Accounting for the possibility of your own and your loved one’s eventual mental incapacity is a key part of any estate plan. If your loved one appears to be showing signs of diminishing mental acuity, ask if he or she has the proper documents in place. If so, find out who his or her agent(s) are so that you can alert them.
What if you or a loved one develops dementia? If you didn’t have the mental capacity to take care of yourself or your finances at some point, what would happen? You need to be prepared.
A recent articlein Physician’s Monthly Digest, titled “Dealing With a Loved One’s Cognitive Decline Is Simpler with Right Legal Documents in Place,”says that a healthcare proxy and a durable power of attorney are key legal documents to have before there are any signs of mental incapacitation. The documents allow you to designate another person to make medical and financial decisions on your behalf once you are unable to do so. This can be your spouse, an adult child, a friend, or a trusted adviser. Without a power of attorney, your spouse will need a court order to access any non-joint accounts that you have.
You should also draft a living will, or advance directive. That way your agent and your healthcare staff will have your instructions as to whether to administer life-sustaining medical treatment if you are in the late stages of dementia, terminally ill, or near death. The living will can take the burden off of your loved ones when it comes to making tough medical decisions like whether to keep you on life support or not.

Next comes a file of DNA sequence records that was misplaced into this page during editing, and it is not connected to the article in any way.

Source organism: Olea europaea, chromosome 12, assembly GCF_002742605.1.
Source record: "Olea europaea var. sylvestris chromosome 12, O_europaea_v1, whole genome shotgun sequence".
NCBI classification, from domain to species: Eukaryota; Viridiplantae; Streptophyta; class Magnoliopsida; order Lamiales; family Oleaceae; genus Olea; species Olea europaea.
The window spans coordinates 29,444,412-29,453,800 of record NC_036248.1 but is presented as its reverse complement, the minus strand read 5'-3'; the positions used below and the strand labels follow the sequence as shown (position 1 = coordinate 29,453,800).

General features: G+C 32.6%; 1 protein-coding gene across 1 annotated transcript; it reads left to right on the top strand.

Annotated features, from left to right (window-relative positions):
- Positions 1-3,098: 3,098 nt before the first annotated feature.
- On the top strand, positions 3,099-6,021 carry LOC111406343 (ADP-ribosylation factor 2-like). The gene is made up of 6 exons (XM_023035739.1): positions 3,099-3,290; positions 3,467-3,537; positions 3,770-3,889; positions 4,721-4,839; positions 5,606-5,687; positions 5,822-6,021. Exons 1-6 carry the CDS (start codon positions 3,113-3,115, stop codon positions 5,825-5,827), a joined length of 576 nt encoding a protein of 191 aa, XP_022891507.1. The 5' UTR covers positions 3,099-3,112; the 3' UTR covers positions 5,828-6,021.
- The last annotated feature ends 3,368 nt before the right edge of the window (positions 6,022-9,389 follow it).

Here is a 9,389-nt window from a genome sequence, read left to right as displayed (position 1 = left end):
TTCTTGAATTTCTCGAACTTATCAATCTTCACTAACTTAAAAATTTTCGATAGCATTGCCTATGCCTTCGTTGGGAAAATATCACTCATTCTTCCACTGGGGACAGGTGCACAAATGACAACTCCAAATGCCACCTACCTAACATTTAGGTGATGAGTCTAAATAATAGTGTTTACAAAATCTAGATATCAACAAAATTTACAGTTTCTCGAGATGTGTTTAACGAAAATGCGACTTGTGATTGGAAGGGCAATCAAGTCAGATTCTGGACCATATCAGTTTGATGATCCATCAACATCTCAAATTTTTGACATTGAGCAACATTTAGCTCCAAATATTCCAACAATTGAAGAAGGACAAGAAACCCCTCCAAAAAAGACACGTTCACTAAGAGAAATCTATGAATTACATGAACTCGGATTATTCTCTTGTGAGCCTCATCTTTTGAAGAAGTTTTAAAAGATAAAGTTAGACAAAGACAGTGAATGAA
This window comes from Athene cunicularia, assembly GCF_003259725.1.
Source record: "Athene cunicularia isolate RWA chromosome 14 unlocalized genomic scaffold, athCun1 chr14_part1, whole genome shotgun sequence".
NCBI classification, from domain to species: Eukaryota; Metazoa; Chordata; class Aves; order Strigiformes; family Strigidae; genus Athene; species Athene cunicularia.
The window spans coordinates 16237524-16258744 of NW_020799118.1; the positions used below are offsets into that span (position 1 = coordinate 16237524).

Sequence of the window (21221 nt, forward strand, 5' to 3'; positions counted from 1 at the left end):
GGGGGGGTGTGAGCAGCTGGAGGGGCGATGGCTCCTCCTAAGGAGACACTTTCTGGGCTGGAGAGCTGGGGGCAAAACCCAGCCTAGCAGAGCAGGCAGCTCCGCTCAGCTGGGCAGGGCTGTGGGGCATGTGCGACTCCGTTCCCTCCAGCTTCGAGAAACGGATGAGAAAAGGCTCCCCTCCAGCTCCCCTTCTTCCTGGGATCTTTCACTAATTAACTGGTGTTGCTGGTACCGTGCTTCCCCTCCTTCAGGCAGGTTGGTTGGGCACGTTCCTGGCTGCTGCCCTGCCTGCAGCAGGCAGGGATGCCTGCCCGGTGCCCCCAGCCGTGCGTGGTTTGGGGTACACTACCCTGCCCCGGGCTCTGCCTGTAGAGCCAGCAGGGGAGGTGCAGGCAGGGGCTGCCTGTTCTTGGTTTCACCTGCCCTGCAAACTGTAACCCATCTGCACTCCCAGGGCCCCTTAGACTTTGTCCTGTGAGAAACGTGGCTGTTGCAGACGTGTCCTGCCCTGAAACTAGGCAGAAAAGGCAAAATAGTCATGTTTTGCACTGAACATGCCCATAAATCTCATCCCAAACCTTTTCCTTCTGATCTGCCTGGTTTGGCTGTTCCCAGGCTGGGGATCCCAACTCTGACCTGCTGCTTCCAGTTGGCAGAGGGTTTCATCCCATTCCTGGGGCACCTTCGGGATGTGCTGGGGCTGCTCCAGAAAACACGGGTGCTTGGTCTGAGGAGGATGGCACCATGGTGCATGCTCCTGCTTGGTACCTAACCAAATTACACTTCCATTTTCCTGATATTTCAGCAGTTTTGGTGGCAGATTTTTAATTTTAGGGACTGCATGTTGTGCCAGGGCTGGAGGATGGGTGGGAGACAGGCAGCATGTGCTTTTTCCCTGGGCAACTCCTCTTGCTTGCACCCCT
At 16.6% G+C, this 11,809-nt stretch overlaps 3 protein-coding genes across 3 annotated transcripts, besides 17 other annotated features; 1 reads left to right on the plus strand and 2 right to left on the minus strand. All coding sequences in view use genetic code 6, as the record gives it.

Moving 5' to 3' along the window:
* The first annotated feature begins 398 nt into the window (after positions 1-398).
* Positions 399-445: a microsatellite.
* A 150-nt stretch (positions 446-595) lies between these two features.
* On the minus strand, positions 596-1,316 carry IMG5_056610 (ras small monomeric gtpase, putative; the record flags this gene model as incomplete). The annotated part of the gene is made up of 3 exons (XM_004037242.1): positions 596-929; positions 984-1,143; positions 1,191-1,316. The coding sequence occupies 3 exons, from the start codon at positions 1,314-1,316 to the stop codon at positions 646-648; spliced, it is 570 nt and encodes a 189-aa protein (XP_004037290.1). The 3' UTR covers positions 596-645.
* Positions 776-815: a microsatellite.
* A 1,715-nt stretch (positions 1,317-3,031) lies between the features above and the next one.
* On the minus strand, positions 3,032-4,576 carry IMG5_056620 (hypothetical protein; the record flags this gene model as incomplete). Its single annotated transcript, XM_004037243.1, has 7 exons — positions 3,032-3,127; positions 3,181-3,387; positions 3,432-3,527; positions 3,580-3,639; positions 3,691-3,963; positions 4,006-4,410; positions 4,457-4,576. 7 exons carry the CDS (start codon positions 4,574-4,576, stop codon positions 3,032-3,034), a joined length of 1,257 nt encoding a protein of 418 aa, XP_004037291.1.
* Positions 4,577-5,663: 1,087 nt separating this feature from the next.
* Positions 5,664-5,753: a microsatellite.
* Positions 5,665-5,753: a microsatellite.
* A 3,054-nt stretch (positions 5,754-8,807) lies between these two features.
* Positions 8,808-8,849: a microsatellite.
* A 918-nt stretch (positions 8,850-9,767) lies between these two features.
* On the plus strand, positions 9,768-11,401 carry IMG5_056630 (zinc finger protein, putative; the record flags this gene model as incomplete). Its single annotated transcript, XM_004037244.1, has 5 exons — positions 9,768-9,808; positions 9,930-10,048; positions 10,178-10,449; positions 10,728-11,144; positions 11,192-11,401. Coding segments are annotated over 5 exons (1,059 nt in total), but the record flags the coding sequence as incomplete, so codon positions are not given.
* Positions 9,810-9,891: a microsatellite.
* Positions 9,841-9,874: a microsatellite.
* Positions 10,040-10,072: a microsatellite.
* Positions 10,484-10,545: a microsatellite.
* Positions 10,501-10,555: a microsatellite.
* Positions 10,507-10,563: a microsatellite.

You should also entrust someone else with the power to take control of your affairs with a healthcare proxy and power of attorney. These documents will only become effective when your medical staff decide you lack the wherewithal to make medical and financial decisions for yourself. The laws for these type of documents vary from state to state, so talk to an experienced elder law attorney about how it works where you live.
The original article also recommends that you make sure your loved ones not only know about these important documents, but also where you keep them. You should give copies of the executed documents to your appointed agents, and give copies of your healthcare proxy and living will to your healthcare providers. This simple step can help your doctors ensure that your wishes are respected.
Ensuring that you have the appropriate documents in place will give peace of mind to you and your loved ones. Contact an experienced elder law attorney. He or she can help you define your goals and can draft the documents accordingly.
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Reference: Physician’s Monthly Digest (February 27, 2015) “Dealing With a Loved One’s Cognitive Decline Is Simpler with Right Legal Documents in Place”